OCILLA, Georgia — Herschel Walker, Georgia’s Republican nominee for the U.S. Senate, delivered a stupid 10-minute speech Tuesday in which he told no new whoppers, made no obvious mistakes and allowed reporters to witness the whole thing.
That apparent non-story was actually news, given Mr. Walker’s recent candidacy, and it seemed to reflect the work of a team of Republican agents who had flown in to turn his campaign around after a series of casual mistakes were questioned. his readiness for political prime time.
Addressing more than 100 supporters, many in University of Georgia red jerseys or American flag T-shirts, Mr Walker blamed the Biden government for rising inflation, bemoaned the wave of migrants to the southern border of the US and accused President Biden of wasting America’s energy independence. He said the Democrat he is challenging, Senator Raphael Warnock, “wants to vote for Joe Biden more than he wants to vote for Georgia.”
The first reaction of its campaign was to crouch: for several weeks it refused to warn journalists about its public appearances and banned reporters from some events when they did show up.
Key themes of the 2022 midterm elections so far
The status of the midterm exams. We are now half way through the first half of this year and the results are starting to spark some key ideas and questions. Here’s a look at what we’ve learned so far:
Even when Mr. Walker declined coverage, he managed to attract ridicule. In a July 9 performance streamed live on Facebook, he spoke extensively, and not quite intelligibly, about climate change and pollution — suggesting that Georgia’s “good air decides to drift” to China and the “bad air” of Georgia. Displace China going back to Georgia, where “we need to clean that up again.”
Days later, the campaign announced it had recruited a number of longtime political operatives, including a handful of former top associates of Georgia’s Republican Senate candidates, as well as Gail Gitcho, a veteran strategist who served as communications director for Mitt Romney’s 2012 presidential campaign.
Tuesday’s event in Ocilla, a three-hour drive southeast of Atlanta, suggested the new team was taking effect.
Nodding to the many farm workers in the crowd at a car dealership in rural Irwin County, Mr. Walker — who hosted the event with Republican Agriculture Commissioner nominee — noted higher fuel prices and condemned Mr. Warnock’s support for special financial aid to black farmers, because it was as discriminatory as the problem it set out to solve.
“I’m running to stop Raphael Warnock,” Mr Walker said, applauding.
The event, announced as part of a series of “farmers and rangers” campaign shutdowns, was one of many aimed at enthusiastic Republican voting blocs the campaign aims to organize in the coming weeks. Others will target law enforcement officers and veterans, said Mallory Blount, a campaign spokeswoman.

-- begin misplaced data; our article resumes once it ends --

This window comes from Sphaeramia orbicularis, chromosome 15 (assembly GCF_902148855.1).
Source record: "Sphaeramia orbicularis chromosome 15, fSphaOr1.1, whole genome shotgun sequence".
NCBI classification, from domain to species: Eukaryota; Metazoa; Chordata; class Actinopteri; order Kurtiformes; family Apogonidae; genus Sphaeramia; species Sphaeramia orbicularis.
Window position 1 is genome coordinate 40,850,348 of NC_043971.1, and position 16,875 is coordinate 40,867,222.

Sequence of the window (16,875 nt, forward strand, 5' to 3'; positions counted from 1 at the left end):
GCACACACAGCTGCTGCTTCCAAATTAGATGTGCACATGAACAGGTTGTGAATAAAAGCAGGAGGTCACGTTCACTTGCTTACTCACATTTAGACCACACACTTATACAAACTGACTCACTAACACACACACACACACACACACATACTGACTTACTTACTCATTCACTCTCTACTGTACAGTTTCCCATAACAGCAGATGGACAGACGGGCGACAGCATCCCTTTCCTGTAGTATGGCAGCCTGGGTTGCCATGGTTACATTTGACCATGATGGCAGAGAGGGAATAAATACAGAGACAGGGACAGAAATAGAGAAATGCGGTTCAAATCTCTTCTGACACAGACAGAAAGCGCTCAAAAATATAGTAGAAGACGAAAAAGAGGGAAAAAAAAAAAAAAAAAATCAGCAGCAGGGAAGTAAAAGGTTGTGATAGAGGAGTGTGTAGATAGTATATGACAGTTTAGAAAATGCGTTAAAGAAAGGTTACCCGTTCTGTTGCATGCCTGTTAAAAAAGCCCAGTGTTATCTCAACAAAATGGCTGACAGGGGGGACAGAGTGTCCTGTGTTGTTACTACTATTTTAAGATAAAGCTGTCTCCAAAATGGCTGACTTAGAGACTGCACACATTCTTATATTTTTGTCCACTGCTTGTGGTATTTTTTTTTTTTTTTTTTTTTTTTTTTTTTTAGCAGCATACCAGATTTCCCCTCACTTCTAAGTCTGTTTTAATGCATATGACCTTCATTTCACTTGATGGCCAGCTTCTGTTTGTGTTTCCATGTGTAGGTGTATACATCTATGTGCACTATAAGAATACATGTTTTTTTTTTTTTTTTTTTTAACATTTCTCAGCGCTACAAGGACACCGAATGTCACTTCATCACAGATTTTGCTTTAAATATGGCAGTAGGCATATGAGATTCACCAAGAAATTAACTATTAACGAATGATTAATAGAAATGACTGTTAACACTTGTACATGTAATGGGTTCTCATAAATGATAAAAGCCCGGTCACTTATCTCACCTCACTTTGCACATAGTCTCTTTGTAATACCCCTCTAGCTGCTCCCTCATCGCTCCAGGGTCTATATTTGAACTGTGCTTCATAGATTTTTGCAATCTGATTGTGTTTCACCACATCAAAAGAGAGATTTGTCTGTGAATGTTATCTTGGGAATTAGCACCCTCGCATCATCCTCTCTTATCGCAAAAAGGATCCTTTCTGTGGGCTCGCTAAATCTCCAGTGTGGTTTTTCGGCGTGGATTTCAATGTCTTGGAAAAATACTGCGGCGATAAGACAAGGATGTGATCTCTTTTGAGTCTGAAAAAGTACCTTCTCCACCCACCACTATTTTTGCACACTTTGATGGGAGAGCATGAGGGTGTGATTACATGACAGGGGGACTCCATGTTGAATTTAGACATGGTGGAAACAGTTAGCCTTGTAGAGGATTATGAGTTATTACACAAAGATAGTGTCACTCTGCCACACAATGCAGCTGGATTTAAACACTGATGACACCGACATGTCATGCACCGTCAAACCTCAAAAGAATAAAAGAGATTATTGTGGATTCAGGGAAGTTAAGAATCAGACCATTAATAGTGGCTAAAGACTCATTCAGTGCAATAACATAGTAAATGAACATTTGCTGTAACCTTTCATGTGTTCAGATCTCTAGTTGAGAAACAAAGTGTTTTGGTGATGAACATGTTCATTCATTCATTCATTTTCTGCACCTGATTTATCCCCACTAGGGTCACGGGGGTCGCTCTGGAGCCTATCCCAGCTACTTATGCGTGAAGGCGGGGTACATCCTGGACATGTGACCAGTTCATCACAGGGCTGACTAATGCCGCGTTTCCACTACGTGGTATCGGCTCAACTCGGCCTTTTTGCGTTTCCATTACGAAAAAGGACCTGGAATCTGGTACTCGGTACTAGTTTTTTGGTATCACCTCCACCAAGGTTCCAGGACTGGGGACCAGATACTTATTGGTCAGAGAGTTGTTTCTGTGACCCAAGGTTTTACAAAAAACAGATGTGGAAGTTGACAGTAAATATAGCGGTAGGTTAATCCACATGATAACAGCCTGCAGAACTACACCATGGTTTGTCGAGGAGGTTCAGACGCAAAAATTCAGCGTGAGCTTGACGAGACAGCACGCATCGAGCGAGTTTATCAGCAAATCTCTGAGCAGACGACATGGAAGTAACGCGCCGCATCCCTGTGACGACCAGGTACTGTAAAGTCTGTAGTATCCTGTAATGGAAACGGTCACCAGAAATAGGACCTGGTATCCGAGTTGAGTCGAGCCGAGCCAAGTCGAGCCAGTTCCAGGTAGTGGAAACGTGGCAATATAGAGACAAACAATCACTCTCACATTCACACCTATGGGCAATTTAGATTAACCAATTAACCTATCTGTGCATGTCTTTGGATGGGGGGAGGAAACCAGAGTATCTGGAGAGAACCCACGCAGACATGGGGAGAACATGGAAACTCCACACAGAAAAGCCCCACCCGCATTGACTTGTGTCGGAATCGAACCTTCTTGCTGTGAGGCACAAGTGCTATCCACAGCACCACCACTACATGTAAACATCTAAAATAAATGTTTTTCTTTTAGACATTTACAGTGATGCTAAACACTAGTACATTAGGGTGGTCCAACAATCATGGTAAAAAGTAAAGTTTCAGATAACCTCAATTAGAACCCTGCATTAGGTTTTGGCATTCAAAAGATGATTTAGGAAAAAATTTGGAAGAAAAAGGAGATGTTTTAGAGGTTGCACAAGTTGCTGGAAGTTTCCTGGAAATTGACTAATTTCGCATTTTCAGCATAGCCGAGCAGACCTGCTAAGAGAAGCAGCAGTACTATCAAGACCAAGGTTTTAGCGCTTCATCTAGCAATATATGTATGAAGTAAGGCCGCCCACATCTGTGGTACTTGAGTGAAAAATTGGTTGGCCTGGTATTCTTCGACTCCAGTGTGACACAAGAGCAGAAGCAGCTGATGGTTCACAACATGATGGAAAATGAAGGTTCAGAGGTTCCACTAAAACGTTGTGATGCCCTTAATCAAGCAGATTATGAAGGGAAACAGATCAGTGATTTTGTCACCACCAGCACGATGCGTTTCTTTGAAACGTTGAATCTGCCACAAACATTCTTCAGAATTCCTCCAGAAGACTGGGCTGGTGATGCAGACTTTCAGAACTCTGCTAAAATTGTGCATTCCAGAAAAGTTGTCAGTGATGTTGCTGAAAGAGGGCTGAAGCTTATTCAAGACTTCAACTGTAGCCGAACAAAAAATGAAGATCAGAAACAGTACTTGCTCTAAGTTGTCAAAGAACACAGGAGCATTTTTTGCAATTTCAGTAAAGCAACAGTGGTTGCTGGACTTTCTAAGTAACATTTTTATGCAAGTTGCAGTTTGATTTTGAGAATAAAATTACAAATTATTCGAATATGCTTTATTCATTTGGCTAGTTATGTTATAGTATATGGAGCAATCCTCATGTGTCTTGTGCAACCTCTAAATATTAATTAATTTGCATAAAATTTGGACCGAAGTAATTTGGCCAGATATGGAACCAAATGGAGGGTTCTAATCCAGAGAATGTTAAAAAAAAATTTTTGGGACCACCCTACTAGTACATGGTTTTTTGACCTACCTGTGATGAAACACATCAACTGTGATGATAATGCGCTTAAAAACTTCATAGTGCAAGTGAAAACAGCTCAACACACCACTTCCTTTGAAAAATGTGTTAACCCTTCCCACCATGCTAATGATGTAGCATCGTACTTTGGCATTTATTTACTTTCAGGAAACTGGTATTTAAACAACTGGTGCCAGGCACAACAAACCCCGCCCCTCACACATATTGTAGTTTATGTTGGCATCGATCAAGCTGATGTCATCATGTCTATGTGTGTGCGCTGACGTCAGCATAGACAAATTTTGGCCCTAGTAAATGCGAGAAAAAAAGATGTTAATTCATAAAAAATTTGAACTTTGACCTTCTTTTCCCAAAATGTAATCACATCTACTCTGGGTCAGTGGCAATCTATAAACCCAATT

Mr Walker also seemed to be reviewing how he describes his business career. After talking about his rise from an overweight kid in rural Wrightsville to a soccer hero, he said he lead “one of the largest minority-owned poultry farms.” In the past he has said that his company was the largest of these types of companies – which is not true.
Mr. Walker once ventured into allegorical territory for a tale of heaven and hell in which hell turned out to be the place for some Democrats’ campaigns.
He also invoked the last line of “The Star-Spangled Banner” to plan a roundabout attack on Mr. Warnock: “Every time that flag was ready to hit the ground, a dead patriot put it against it because he loved his freedom,” said Mr. said Walker.
“Right now we have people who have forgotten who and what America really is, what we stand for,” he added. “They want to separate us. That’s one of the guys I run into: Senator Raphael Warnock.’
Mr Warnock’s campaign pointed to the senator’s work with farmers and rural communities and said he had worked to reduce their costs and improve mental health services to cope with stresses such as natural disasters and the pandemic. “Georgians see Rev. Warnock fighting for them in the US Senate and they know they have a clear choice this fall,” said Meredith Brasher, a campaign spokeswoman.
Dominic LaRiccia, a state representative from a district 20 miles from Ocilla, said it was the first time he had seen Mr. Walker saw “live and in action” and praised his explanation of why he ran. (“I love Georgia and I love America,” Mr. Walker had said.)
Mr. LaRiccia acknowledged Mr. Walker so far, adding, “You want to be famous, not infamous.” But he said he believed conservative Georgians would look past the damaging reports about Mr Walker and vote for him as a trusted supporter of conservative policies in the Senate.
Carl Nichols, an agricultural teacher and farmer from Tifton, Georgia, said he heard Mr. Walker speak at a Future Farmers of America conference years ago, where he alluded very obliquely to “the choices he’s made.”
Mr. Nichols said he took that as an admission of his shortcomings, whatever they might be—and that it had endeared Mr. Walker to him.
“All these other things were not news to me,” said Mr. Nichols on the specific disclosures about Mr. Walker who came forward during the Senate campaign. “I’d heard it from him before. I feel like he’s honest – a man to stand up for and say what he says in public.”